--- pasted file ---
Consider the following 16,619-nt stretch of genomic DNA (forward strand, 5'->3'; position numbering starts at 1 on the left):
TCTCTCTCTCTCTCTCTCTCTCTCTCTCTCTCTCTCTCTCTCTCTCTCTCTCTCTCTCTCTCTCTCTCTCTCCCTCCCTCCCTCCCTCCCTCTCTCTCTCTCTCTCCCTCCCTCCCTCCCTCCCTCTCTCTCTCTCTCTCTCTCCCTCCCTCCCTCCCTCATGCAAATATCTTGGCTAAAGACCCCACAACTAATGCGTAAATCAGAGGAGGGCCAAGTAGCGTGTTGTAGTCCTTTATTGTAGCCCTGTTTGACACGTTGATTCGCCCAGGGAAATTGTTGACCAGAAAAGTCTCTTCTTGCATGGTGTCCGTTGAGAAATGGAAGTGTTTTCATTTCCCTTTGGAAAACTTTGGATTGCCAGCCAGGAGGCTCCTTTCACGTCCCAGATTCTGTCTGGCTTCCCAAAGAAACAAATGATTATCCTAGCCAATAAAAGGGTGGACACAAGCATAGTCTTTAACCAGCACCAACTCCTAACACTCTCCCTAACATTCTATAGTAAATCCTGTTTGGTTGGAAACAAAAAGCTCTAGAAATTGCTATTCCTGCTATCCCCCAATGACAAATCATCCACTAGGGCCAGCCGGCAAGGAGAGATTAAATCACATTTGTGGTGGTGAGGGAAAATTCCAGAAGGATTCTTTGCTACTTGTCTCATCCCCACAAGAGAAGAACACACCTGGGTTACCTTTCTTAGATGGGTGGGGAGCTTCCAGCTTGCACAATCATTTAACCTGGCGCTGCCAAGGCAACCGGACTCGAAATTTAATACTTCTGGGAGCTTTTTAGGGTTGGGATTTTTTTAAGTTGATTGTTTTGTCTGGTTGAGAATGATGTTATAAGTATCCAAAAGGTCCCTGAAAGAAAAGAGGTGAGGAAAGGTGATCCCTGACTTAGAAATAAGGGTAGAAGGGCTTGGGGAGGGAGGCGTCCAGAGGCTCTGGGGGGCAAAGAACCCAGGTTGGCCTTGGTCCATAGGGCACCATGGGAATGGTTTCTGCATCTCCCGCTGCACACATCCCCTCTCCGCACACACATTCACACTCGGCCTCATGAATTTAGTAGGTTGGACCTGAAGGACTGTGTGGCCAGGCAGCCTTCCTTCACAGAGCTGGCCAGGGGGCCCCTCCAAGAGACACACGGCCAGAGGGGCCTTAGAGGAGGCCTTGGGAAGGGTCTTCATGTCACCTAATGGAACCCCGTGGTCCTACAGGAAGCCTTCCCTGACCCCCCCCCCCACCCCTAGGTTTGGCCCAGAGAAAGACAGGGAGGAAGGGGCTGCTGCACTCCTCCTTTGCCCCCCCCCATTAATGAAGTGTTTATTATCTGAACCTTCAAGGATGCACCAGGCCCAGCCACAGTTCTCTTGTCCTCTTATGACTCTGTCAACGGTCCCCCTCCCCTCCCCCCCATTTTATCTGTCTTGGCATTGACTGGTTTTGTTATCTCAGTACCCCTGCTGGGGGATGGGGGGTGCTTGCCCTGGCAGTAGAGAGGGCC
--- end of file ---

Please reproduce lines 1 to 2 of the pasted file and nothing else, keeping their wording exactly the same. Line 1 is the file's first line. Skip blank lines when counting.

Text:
Consider the following 16,619-nt stretch of genomic DNA (forward strand, 5'->3'; position numbering starts at 1 on the left):
TCTCTCTCTCTCTCTCTCTCTCTCTCTCTCTCTCTCTCTCTCTCTCTCTCTCTCTCTCTCTCTCTCTCTCTCCCTCCCTCCCTCCCTCCCTCTCTCTCTCTCTCTCCCTCCCTCCCTCCCTCCCTCTCTCTCTCTCTCTCTCTCCCTCCCTCCCTCCCTCATGCAAATATCTTGGCTAAAGACCCCACAACTAATGCGTAAATCAGAGGAGGGCCAAGTAGCGTGTTGTAGTCCTTTATTGTAGCCCTGTTTGACACGTTGATTCGCCCAGGGAAATTGTTGACCAGAAAAGTCTCTTCTTGCATGGTGTCCGTTGAGAAATGGAAGTGTTTTCATTTCCCTTTGGAAAACTTTGGATTGCCAGCCAGGAGGCTCCTTTCACGTCCCAGATTCTGTCTGGCTTCCCAAAGAAACAAATGATTATCCTAGCCAATAAAAGGGTGGACACAAGCATAGTCTTTAACCAGCACCAACTCCTAACACTCTCCCTAACATTCTATAGTAAATCCTGTTTGGTTGGAAACAAAAAGCTCTAGAAATTGCTATTCCTGCTATCCCCCAATGACAAATCATCCACTAGGGCCAGCCGGCAAGGAGAGATTAAATCACATTTGTGGTGGTGAGGGAAAATTCCAGAAGGATTCTTTGCTACTTGTCTCATCCCCACAAGAGAAGAACACACCTGGGTTACCTTTCTTAGATGGGTGGGGAGCTTCCAGCTTGCACAATCATTTAACCTGGCGCTGCCAAGGCAACCGGACTCGAAATTTAATACTTCTGGGAGCTTTTTAGGGTTGGGATTTTTTTAAGTTGATTGTTTTGTCTGGTTGAGAATGATGTTATAAGTATCCAAAAGGTCCCTGAAAGAAAAGAGGTGAGGAAAGGTGATCCCTGACTTAGAAATAAGGGTAGAAGGGCTTGGGGAGGGAGGCGTCCAGAGGCTCTGGGGGGCAAAGAACCCAGGTTGGCCTTGGTCCATAGGGCACCATGGGAATGGTTTCTGCATCTCCCGCTGCACACATCCCCTCTCCGCACACACATTCACACTCGGCCTCATGAATTTAGTAGGTTGGACCTGAAGGACTGTGTGGCCAGGCAGCCTTCCTTCACAGAGCTGGCCAGGGGGCCCCTCCAAGAGACACACGGCCAGAGGGGCCTTAGAGGAGGCCTTGGGAAGGGTCTTCATGTCACCTAATGGAACCCCGTGGTCCTACAGGAAGCCTTCCCTGACCCCCCCCCCCACCCCTAGGTTTGGCCCAGAGAAAGACAGGGAGGAAGGGGCTGCTGCACTCCTCCTTTGCCCCCCCCCATTAATGAAGTGTTTATTATCTGAACCTTCAAGGATGCACCAGGCCCAGCCACAGTTCTCTTGTCCTCTTATGACTCTGTCAACGGTCCCCCTCCCCTCCCCCCCATTTTATCTGTCTTGGCATTGACTGGTTTTGTTATCTCAGTACCCCTGCTGGGGGATGGGGGGTGCTTGCCCTGGCAGTAGAGAGGGCC